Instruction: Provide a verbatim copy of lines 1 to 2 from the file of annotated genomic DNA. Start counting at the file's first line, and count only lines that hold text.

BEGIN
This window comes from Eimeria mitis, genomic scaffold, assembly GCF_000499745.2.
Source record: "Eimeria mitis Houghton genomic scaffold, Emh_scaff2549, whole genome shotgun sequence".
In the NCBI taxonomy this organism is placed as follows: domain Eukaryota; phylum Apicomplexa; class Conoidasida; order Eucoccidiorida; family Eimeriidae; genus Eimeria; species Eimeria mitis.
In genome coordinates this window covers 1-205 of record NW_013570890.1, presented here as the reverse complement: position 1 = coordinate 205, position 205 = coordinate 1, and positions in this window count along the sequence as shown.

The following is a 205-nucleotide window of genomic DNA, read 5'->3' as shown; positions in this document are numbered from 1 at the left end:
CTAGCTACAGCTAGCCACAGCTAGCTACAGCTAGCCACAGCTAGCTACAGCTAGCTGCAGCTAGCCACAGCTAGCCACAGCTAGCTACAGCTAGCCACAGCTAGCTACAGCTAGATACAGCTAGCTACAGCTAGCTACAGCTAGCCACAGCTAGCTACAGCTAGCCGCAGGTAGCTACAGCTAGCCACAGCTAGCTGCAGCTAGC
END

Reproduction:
This window comes from Eimeria mitis, genomic scaffold, assembly GCF_000499745.2.
Source record: "Eimeria mitis Houghton genomic scaffold, Emh_scaff2549, whole genome shotgun sequence".